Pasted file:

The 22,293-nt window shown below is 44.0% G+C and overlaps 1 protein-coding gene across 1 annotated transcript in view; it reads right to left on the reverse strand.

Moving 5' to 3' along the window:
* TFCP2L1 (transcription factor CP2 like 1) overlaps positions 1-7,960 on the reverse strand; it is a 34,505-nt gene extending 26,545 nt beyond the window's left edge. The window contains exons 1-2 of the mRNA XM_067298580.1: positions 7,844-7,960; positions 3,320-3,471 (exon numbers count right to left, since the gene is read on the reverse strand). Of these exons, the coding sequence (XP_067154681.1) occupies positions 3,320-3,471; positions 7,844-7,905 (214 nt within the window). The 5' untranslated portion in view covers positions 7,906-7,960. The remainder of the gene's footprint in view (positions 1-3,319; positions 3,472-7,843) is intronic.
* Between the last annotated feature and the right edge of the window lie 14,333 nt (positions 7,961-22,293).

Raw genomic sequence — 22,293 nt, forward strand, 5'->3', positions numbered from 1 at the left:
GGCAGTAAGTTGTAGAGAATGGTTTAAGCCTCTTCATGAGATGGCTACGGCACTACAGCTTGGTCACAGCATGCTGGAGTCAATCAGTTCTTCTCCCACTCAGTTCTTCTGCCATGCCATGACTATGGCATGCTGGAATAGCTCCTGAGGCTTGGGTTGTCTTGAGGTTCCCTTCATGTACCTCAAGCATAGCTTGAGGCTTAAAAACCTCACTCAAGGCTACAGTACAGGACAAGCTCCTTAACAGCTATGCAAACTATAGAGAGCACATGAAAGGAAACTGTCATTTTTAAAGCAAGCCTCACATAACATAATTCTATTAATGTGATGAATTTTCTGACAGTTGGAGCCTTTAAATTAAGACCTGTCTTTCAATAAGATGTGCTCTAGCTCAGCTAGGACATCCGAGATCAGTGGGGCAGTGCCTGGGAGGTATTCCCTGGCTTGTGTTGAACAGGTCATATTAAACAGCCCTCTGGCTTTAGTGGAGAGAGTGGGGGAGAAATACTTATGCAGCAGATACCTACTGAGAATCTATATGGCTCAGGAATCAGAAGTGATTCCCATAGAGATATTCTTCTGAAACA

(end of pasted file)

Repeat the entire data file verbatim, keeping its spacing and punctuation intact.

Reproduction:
The 22,293-nt window shown below is 44.0% G+C and overlaps 1 protein-coding gene across 1 annotated transcript in view; it reads right to left on the reverse strand.

Moving 5' to 3' along the window:
* TFCP2L1 (transcription factor CP2 like 1) overlaps positions 1-7,960 on the reverse strand; it is a 34,505-nt gene extending 26,545 nt beyond the window's left edge. The window contains exons 1-2 of the mRNA XM_067298580.1: positions 7,844-7,960; positions 3,320-3,471 (exon numbers count right to left, since the gene is read on the reverse strand). Of these exons, the coding sequence (XP_067154681.1) occupies positions 3,320-3,471; positions 7,844-7,905 (214 nt within the window). The 5' untranslated portion in view covers positions 7,906-7,960. The remainder of the gene's footprint in view (positions 1-3,319; positions 3,472-7,843) is intronic.
* Between the last annotated feature and the right edge of the window lie 14,333 nt (positions 7,961-22,293).

Raw genomic sequence — 22,293 nt, forward strand, 5'->3', positions numbered from 1 at the left:
GGCAGTAAGTTGTAGAGAATGGTTTAAGCCTCTTCATGAGATGGCTACGGCACTACAGCTTGGTCACAGCATGCTGGAGTCAATCAGTTCTTCTCCCACTCAGTTCTTCTGCCATGCCATGACTATGGCATGCTGGAATAGCTCCTGAGGCTTGGGTTGTCTTGAGGTTCCCTTCATGTACCTCAAGCATAGCTTGAGGCTTAAAAACCTCACTCAAGGCTACAGTACAGGACAAGCTCCTTAACAGCTATGCAAACTATAGAGAGCACATGAAAGGAAACTGTCATTTTTAAAGCAAGCCTCACATAACATAATTCTATTAATGTGATGAATTTTCTGACAGTTGGAGCCTTTAAATTAAGACCTGTCTTTCAATAAGATGTGCTCTAGCTCAGCTAGGACATCCGAGATCAGTGGGGCAGTGCCTGGGAGGTATTCCCTGGCTTGTGTTGAACAGGTCATATTAAACAGCCCTCTGGCTTTAGTGGAGAGAGTGGGGGAGAAATACTTATGCAGCAGATACCTACTGAGAATCTATATGGCTCAGGAATCAGAAGTGATTCCCATAGAGATATTCTTCTGAAACA